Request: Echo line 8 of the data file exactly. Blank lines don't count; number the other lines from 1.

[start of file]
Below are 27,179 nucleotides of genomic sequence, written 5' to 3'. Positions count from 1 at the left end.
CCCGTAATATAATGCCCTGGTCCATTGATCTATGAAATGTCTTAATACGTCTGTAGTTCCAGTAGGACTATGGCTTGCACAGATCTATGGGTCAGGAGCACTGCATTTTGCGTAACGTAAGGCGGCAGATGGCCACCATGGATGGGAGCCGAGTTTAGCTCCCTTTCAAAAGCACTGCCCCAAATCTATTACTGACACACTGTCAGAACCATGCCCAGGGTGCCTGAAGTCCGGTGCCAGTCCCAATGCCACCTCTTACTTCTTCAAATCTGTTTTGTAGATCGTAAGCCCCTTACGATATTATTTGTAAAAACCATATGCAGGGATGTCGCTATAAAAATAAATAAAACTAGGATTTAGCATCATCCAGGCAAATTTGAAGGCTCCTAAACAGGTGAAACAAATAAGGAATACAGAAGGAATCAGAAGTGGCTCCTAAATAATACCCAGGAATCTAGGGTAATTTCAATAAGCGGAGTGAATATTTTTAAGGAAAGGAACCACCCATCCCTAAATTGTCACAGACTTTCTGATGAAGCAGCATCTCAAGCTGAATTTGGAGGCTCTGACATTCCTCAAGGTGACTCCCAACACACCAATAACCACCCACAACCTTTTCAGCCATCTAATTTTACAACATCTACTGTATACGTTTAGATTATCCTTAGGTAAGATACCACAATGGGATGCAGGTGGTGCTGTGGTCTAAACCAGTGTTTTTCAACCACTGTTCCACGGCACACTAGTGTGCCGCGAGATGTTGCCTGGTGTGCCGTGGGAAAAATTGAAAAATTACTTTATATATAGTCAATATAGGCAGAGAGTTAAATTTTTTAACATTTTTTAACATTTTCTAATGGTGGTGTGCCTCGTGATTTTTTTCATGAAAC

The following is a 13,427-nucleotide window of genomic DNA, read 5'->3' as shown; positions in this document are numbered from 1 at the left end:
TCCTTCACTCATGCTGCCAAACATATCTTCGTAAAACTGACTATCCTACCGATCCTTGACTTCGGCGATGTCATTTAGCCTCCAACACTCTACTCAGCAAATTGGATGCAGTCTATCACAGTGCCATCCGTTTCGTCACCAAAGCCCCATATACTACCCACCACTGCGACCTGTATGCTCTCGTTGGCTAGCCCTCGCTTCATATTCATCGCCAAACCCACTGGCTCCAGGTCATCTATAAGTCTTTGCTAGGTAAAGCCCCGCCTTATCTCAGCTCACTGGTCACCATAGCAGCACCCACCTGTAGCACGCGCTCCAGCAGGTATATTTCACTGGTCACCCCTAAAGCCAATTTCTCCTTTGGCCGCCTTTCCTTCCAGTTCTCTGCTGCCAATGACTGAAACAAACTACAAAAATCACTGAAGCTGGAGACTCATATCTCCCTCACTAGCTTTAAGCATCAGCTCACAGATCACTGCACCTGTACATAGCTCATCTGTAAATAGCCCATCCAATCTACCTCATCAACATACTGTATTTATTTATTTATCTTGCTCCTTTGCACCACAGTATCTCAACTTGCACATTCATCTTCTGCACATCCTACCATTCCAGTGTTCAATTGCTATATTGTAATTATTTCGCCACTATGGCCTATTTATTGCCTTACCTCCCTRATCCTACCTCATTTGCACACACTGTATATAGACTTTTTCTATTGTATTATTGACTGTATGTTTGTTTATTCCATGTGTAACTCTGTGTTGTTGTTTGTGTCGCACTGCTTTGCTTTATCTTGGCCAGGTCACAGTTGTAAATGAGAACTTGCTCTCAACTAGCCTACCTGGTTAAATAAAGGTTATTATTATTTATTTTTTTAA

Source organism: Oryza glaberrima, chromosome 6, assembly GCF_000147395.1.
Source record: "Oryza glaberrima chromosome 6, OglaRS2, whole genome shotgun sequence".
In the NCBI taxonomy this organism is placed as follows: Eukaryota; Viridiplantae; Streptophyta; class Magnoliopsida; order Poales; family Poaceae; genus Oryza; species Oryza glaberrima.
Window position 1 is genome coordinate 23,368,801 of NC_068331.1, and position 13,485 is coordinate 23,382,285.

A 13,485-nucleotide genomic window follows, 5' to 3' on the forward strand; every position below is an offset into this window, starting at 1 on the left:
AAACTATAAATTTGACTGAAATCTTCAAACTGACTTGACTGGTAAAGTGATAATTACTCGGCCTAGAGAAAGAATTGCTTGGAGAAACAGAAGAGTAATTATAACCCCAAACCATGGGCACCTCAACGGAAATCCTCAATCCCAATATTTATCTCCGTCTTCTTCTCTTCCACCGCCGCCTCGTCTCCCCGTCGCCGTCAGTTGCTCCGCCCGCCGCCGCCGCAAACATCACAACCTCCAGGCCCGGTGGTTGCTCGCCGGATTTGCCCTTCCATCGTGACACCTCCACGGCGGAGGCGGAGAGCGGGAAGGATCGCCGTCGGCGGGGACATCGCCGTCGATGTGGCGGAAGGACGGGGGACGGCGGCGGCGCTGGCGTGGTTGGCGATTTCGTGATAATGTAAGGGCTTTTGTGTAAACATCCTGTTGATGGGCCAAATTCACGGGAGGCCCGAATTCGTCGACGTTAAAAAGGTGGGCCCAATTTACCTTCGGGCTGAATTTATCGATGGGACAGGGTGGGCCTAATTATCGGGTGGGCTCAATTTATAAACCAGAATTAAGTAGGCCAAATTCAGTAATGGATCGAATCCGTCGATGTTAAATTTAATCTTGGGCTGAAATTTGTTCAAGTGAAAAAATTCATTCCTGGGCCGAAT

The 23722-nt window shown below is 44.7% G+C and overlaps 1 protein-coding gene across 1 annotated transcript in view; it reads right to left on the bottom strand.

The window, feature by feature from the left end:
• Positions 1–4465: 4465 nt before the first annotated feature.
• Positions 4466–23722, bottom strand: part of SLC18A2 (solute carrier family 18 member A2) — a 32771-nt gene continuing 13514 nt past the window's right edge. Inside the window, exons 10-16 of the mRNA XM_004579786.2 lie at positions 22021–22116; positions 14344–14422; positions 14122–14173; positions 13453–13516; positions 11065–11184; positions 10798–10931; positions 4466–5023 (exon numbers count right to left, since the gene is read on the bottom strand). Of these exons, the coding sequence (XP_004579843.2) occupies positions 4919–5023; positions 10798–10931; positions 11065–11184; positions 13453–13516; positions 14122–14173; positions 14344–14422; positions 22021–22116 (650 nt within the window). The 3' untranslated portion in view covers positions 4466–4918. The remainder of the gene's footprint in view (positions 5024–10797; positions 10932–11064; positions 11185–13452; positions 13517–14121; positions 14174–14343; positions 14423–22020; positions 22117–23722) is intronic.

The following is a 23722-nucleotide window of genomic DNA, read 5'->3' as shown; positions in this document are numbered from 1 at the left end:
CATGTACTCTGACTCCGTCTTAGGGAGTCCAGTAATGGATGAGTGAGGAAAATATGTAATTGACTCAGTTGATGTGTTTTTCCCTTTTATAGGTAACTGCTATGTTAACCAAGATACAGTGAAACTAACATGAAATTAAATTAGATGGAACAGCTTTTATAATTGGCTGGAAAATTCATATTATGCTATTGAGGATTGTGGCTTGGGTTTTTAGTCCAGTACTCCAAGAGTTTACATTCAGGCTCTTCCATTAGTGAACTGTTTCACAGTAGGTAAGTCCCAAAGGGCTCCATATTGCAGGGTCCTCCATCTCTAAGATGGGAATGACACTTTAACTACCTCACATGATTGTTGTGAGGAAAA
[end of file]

Window position 1 is genome coordinate 23,368,801 of NC_068331.1, and position 13,485 is coordinate 23,382,285.